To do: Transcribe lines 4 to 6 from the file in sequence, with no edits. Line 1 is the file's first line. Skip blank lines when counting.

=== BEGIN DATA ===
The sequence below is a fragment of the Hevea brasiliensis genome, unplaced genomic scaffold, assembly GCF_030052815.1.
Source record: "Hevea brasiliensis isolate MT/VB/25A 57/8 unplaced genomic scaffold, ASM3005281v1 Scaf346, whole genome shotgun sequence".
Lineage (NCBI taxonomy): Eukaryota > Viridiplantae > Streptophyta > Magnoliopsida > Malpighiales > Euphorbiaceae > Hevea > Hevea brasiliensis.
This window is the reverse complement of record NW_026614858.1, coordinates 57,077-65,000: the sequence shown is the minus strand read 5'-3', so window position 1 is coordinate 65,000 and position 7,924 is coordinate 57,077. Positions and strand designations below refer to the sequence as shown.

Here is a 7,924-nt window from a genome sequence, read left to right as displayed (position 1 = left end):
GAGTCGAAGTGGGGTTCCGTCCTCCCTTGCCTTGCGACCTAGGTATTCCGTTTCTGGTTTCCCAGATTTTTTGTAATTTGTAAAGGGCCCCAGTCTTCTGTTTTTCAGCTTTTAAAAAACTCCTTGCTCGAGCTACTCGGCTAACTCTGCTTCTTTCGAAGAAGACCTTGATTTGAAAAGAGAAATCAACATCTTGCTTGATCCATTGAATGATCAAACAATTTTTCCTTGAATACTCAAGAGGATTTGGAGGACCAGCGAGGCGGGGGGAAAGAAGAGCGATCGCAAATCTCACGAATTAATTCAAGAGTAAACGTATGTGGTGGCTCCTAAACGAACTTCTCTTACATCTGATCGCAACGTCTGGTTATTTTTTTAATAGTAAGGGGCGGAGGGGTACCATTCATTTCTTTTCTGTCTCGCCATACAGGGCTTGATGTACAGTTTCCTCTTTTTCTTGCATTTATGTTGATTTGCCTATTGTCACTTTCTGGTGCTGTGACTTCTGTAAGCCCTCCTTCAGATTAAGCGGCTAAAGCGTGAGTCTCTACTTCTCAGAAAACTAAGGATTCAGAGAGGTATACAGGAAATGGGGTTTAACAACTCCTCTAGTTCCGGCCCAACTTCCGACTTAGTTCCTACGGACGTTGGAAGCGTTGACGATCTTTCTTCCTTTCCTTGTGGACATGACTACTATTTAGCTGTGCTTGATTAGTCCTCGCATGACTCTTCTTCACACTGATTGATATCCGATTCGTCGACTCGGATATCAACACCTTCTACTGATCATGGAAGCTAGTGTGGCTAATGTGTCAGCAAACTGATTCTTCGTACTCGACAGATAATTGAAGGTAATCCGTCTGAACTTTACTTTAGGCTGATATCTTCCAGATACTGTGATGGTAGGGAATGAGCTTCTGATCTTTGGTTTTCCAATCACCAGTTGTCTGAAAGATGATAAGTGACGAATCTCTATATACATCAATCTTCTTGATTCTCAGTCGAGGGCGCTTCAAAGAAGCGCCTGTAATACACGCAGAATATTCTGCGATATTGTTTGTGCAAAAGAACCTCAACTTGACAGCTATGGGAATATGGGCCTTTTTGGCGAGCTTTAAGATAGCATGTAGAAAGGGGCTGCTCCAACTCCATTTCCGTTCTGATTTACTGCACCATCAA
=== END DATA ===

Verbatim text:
This window is the reverse complement of record NW_026614858.1, coordinates 57,077-65,000: the sequence shown is the minus strand read 5'-3', so window position 1 is coordinate 65,000 and position 7,924 is coordinate 57,077. Positions and strand designations below refer to the sequence as shown.

Here is a 7,924-nt window from a genome sequence, read left to right as displayed (position 1 = left end):
GAGTCGAAGTGGGGTTCCGTCCTCCCTTGCCTTGCGACCTAGGTATTCCGTTTCTGGTTTCCCAGATTTTTTGTAATTTGTAAAGGGCCCCAGTCTTCTGTTTTTCAGCTTTTAAAAAACTCCTTGCTCGAGCTACTCGGCTAACTCTGCTTCTTTCGAAGAAGACCTTGATTTGAAAAGAGAAATCAACATCTTGCTTGATCCATTGAATGATCAAACAATTTTTCCTTGAATACTCAAGAGGATTTGGAGGACCAGCGAGGCGGGGGGAAAGAAGAGCGATCGCAAATCTCACGAATTAATTCAAGAGTAAACGTATGTGGTGGCTCCTAAACGAACTTCTCTTACATCTGATCGCAACGTCTGGTTATTTTTTTAATAGTAAGGGGCGGAGGGGTACCATTCATTTCTTTTCTGTCTCGCCATACAGGGCTTGATGTACAGTTTCCTCTTTTTCTTGCATTTATGTTGATTTGCCTATTGTCACTTTCTGGTGCTGTGACTTCTGTAAGCCCTCCTTCAGATTAAGCGGCTAAAGCGTGAGTCTCTACTTCTCAGAAAACTAAGGATTCAGAGAGGTATACAGGAAATGGGGTTTAACAACTCCTCTAGTTCCGGCCCAACTTCCGACTTAGTTCCTACGGACGTTGGAAGCGTTGACGATCTTTCTTCCTTTCCTTGTGGACATGACTACTATTTAGCTGTGCTTGATTAGTCCTCGCATGACTCTTCTTCACACTGATTGATATCCGATTCGTCGACTCGGATATCAACACCTTCTACTGATCATGGAAGCTAGTGTGGCTAATGTGTCAGCAAACTGATTCTTCGTACTCGACAGATAATTGAAGGTAATCCGTCTGAACTTTACTTTAGGCTGATATCTTCCAGATACTGTGATGGTAGGGAATGAGCTTCTGATCTTTGGTTTTCCAATCACCAGTTGTCTGAAAGATGATAAGTGACGAATCTCTATATACATCAATCTTCTTGATTCTCAGTCGAGGGCGCTTCAAAGAAGCGCCTGTAATACACGCAGAATATTCTGCGATATTGTTTGTGCAAAAGAACCTCAACTTGACAGCTATGGGAATATGGGCCTTTTTGGCGAGCTTTAAGATAGCATGTAGAAAGGGGCTGCTCCAACTCCATTTCCGTTCTGATTTACTGCACCATCAA